I was looking forward to a more leisurely day to set up Mt. Whitney since it will only be about 10 miles and does not include a pass or major inclines. The night wasn’t too bad for camping at 11,400′ on a plateau as the wind died down in the evening and there were only a few moments of gusts during the night. A bit cold, but my mummy bag (which I just started to use in “full mummy mode” this trip) served me well. I awoke to a beautiful morning.
I also allowed myself to sleep in a bit and didn’t start on the trail until 8am. I took it slow and didn’t bother too much about making time. I ended up having leaking issues with my Vapur bottle due to my not handling it carefully enough, so I had to switch back to my 2 liter reservoir, this time keeping it on the outside of my bag in order to avoid crushing it. This seemed to help the leaking issue, and something I should have considered doing earlier.
Surprisingly, I met a few new people on the second last day of the trail! Scott, a retired fireman from Vancouver, BC started the trail a day after me and didn’t take a zero-day, so we were essentially on the same pace. We had a great time talking about the common people we met on the trail and different hikes we have done. I spent a long time probing him on the Wonderland Trail, for that is one that has perked my interest lately. I also met Andrew and Melissa, a young couple from the LA area. They were really nice and were kicking butt on the trail.
A common topic was the strategy people were taking for Mt. Whitney. The most popular option was to camp at Guitar Lake and depart by 2am so you can view the sunrise from Mt. Whitney. Doing this wasn’t a high priority for me, so I knew I would be starting out later. However, I started calculating how long it would take to break camp, hike up to Whitney, hang out on Whitney, hike down to Whitney Portal and then get to Lone Pine. I realized that if I wanted to get to Lone Pine at a reasonable time (late afternoon), I would have to depart not too long after they did, so set a target to wake up at 3am. As has gone the entire trip, whenever I think a hike is not going to be that difficult, it ends up much harder than I thought.
While it wasn’t terrible, there were some ups that were steep and not expected, thus making this day more of a slog than expected. The low mileage helped, and I reached Guitar Lake around 2pm, which was great since I was looking forward to really relaxing and enjoy the afternoon and views before the big, last day. It was very windy at Guitar Lake, and I thought I found a neat, small site alongside a boulder that would help protect me. Andrew and Melissa camped on the other side of the boulder, Scott not far away, and Leo and Noelle next to Scott. Later, Hilda and Sebastian arrived and camped in between us all.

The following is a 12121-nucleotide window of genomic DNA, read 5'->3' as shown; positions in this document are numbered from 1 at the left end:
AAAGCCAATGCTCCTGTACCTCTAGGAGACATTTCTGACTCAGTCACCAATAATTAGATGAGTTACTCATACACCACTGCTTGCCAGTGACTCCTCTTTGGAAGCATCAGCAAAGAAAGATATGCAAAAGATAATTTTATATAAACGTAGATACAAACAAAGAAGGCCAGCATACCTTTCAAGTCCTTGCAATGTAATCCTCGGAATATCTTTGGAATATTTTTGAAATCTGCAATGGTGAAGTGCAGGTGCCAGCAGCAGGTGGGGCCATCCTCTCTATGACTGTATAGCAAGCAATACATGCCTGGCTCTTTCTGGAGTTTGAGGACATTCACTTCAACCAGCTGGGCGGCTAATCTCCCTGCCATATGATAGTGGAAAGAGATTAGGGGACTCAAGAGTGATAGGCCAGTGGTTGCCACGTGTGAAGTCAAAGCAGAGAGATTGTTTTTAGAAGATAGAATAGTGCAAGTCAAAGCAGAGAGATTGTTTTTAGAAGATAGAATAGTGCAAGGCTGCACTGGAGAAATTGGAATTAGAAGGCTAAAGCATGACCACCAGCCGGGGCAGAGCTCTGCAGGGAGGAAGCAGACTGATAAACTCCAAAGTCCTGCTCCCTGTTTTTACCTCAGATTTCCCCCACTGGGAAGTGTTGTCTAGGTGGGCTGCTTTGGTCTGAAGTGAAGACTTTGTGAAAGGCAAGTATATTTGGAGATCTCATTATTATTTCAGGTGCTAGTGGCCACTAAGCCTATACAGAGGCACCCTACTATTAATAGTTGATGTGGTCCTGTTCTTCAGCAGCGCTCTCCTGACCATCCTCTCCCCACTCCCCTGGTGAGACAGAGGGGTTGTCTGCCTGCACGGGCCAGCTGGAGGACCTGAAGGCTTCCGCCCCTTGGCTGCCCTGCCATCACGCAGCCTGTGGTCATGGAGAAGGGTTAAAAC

As I was going to hang out at Guitar Lake and soak my feet, Leo told me how great the water was and I should take a dip! I hadn’t intended on doing that, but once I made it around the corner and was soaking my feet, I decided it would be a great way to commemorate the trip and rinse off. It was cold, but wonderful and well worth doing!
I organized a lot of gear and prepared for a “quick” getaway the next morning. I figured out how much food I needed and gave the rest to Melissa and Andrew (the young ones were packing it away!). Additionally, I studied the contents and instructions for the “WAG Bag”. For full disclosure, this is a bag that you have to do your #2 business in along the last 20+ miles of the trail through terrain that cannot support this many hikers, as well as carry it out with you. While at first it sounds nasty, in practice, after 17 days of doing your business in nature, it really is not that difficult and I did not have any issues with the smell (there are chemicals that assist). If you are requested to use this method, for the sake of the environmentally-sensitive area and future hikers, PLEASE-PLEASE-PLEASE use it.
After an early dinner, it was a very pleasant evening, everyone sharing one last night on the trail and stories/discussions about the trail. There was a definite camaraderie in this area of camping, and I am really glad to have spent it with that group. It would have been great if Mark, Jason, Cassie and Wyatt were also there. As the evening wore on, we were treated to another spectacular light show on Mt. Whitney and across Guitar Lake.
I went to bed as soon as it was dark, finished the book I brought (Day of Infamy – detailed account of the attack on Pearl Harbor – very good) and was probably asleep by 9pm. Unfortunately, the camp site I selected ended up being a wind tunnel that night, and given the small amount of real estate to stake the fly, the parts I used rocks to secure the fly did not work out and my tent flapped for a large chunk of the night. It started around 11:30pm, and I figured I was up for well over an hour. I finally gave up when everyone else was waking up and got out of bed at 2:30am.